Turkey Just Shot Down a Russian Warplane Near the Syrian Border


Update, November 24, 3:00 p.m. EST: Speaking at a press conference from the White House on Tuesday, President Obama responded to the situation by saying Turkey had the right to defend its airspace. But he pressed the two countries to abstain from escalating tensions. While expressing solidarity with Turkey at an emergency meeting, NATO also echoed the president’s call to calm.

Previously:

A Turkish fighter jet shot down a Russian warplane on Tuesday, after Turkey says the Russian aircraft ignored several warnings that it was violating the country’s airspace. The Kremlin denies that its warplane crossed into Turkish airspace.

The two pilots inside were seen ejecting themselves from the SU-24 plane. Their whereabouts were still being officially determined. A Syrian rebel group claims to have found one of the pilots badly wounded. The group told Reuters the pilot was dead.

In response, Russian President Vladimir Putin said the incident was a “stab in the back” that would render “very serious consequences” for relations between the two countries. He also accused Turkey of being “accomplices of terrorists.”

“Neither our pilots nor our jet threatened the territory of Turkey,” Putin said before a scheduled meeting with King Abdullah II of Jordan. “This is obvious. They are fighting terrorists in the northern areas around Latakia, where militants are located, mainly people who originated in Russia, and they were pursuing their direct duty, to make sure these people do not return to Russia.”

“These are people who are clearly international terrorists.”

A NATO official told CNN that the group has called an emergency meeting for later today to discuss the downing of the Russian aircraft.

IT'S NOT THAT WE'RE SCREWED WITHOUT TRUMP:

"It's that we're screwed with or without him if we can't show the public that what we do matters for the long term," writes Mother Jones CEO Monika Bauerlein as she kicks off our drive to raise $350,000 in donations from readers by July 17.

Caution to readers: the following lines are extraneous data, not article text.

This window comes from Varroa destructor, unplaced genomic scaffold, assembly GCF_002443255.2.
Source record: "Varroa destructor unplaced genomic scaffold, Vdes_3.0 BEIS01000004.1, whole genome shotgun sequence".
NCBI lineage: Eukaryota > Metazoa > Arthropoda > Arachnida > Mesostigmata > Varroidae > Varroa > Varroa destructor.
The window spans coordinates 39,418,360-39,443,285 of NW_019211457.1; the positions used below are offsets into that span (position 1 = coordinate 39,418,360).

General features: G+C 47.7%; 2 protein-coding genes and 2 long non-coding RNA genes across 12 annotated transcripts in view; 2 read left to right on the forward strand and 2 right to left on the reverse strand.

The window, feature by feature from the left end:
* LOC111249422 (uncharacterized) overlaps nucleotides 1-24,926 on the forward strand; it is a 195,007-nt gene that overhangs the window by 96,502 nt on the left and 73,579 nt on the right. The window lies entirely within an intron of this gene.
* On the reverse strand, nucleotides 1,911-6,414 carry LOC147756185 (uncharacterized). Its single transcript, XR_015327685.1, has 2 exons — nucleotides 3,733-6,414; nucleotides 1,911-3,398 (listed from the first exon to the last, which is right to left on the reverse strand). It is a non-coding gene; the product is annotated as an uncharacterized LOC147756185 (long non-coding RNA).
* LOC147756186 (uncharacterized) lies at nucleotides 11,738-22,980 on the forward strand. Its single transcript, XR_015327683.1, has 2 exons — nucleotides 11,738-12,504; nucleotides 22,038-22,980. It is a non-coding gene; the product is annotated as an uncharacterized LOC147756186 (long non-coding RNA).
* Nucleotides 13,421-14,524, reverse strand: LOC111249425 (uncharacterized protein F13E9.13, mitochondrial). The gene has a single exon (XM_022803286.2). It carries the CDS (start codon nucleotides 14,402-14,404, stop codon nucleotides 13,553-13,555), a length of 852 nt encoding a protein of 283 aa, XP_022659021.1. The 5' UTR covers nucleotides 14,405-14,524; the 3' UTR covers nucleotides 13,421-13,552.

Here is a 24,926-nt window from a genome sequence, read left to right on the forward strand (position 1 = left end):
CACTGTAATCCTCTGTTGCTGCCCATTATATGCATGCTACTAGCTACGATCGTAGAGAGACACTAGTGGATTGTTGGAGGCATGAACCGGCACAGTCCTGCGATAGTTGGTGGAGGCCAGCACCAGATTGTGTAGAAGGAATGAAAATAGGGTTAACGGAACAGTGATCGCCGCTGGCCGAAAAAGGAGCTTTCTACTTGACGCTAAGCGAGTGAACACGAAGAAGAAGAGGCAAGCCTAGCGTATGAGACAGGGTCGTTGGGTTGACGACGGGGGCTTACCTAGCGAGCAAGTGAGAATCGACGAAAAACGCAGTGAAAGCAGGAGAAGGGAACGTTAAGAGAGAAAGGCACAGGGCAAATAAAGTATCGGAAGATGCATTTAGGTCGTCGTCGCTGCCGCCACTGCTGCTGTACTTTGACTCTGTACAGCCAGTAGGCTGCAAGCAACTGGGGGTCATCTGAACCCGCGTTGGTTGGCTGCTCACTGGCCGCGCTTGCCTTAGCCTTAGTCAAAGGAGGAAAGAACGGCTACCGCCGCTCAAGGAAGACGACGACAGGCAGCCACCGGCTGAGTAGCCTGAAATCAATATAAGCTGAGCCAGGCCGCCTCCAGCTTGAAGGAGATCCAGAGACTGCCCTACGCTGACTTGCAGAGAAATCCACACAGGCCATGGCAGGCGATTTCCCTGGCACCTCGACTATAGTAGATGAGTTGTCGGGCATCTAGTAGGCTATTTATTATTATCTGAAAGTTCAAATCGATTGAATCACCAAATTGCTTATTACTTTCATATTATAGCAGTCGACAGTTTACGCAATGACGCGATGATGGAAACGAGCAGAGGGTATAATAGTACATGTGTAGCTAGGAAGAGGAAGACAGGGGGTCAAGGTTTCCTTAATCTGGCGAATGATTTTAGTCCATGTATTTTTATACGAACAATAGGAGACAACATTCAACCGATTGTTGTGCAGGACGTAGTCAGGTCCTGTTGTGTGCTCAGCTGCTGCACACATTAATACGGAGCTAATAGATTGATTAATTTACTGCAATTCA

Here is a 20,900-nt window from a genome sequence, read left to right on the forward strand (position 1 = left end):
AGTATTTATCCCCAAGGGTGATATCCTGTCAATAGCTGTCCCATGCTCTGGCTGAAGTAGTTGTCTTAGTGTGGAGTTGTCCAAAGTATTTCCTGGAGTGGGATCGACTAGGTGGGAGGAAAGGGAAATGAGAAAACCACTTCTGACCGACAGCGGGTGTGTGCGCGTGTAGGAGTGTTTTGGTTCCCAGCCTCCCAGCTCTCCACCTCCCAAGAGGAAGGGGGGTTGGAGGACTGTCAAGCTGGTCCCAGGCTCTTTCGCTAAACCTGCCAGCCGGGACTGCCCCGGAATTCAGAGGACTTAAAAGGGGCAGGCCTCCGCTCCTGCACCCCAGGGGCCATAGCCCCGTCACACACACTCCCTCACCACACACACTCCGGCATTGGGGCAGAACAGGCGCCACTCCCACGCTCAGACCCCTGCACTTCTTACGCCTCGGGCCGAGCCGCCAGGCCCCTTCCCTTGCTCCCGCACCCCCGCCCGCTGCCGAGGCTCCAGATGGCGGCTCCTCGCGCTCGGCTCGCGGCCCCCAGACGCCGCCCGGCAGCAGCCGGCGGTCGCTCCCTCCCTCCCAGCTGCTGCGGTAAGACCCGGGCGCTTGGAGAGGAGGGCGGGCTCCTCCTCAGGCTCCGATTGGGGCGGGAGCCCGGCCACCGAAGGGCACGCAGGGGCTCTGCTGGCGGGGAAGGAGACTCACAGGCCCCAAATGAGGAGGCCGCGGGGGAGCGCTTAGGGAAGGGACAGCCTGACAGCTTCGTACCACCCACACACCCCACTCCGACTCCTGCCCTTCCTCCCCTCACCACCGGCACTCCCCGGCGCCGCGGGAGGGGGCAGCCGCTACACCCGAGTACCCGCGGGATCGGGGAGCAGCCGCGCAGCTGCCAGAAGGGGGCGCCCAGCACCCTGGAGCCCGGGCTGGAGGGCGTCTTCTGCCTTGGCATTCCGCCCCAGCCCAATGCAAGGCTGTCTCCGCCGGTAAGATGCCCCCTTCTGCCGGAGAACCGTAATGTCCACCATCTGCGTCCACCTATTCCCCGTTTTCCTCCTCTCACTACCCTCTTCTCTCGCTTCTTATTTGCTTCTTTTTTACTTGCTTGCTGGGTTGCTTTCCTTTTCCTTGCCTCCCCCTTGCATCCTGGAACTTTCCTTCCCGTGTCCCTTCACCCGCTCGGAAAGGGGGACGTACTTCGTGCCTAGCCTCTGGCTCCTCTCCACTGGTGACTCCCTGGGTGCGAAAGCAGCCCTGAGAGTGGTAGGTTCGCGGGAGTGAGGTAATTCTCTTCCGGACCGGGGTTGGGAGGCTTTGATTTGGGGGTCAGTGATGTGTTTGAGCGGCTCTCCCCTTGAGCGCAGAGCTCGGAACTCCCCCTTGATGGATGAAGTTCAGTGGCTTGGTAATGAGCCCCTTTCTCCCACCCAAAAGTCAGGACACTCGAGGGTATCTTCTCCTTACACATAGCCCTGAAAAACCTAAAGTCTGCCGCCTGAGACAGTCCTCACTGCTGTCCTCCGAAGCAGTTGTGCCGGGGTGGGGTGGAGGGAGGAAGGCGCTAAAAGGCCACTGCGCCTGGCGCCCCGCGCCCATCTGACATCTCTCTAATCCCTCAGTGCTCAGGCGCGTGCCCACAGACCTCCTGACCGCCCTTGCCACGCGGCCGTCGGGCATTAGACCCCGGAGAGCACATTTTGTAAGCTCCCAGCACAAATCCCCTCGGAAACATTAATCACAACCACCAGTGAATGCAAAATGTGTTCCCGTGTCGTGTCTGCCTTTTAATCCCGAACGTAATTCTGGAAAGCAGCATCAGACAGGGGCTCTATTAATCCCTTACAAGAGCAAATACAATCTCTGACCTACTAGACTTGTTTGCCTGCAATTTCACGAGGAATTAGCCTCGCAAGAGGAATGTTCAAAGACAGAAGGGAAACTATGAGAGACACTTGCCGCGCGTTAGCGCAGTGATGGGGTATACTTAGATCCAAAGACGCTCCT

This is a big one for us. It's our first time asking for an outpouring of support since screams of FAKE NEWS and so much of what Trump stood for made everything we do so visceral. Like most newsrooms, we face incredibly hard budget realities, and it's unnerving needing to raise big money when traffic is down.

So, as we ask you to consider supporting our team's journalism, we thought we'd slow down and check in about where Mother Jones is and where we're going after the chaotic last several years. This comparatively slow moment is also an urgent one for Mother Jones: You can read more in "Slow News Is Good News," and if you're able to, please support our team's hard-hitting journalism and help us reach our big $350,000 goal with a donation today.

payment methods

IT'S NOT THAT WE'RE SCREWED WITHOUT TRUMP:

"It's that we're screwed with or without him if we can't show the public that what we do matters for the long term," writes Mother Jones CEO Monika Bauerlein as she kicks off our drive to raise $350,000 in donations from readers by July 17.

This is a big one for us. So, as we ask you to consider supporting our team's journalism, we thought we'd slow down and check in about where Mother Jones is and where we're going after the chaotic last several years. This comparatively slow moment is also an urgent one for Mother Jones: You can read more in "Slow News Is Good News," and if you're able to, please support our team's hard-hitting journalism and help us reach our big $350,000 goal with a donation today.

payment methods

We Recommend

Latest

Sign up for our free newsletter

Subscribe to the Mother Jones Daily to have our top stories delivered directly to your inbox.

Get our award-winning magazine

Save big on a full year of investigations, ideas, and insights.

Subscribe

Support our journalism

Help Mother Jones' reporters dig deep with a tax-deductible donation.

Donate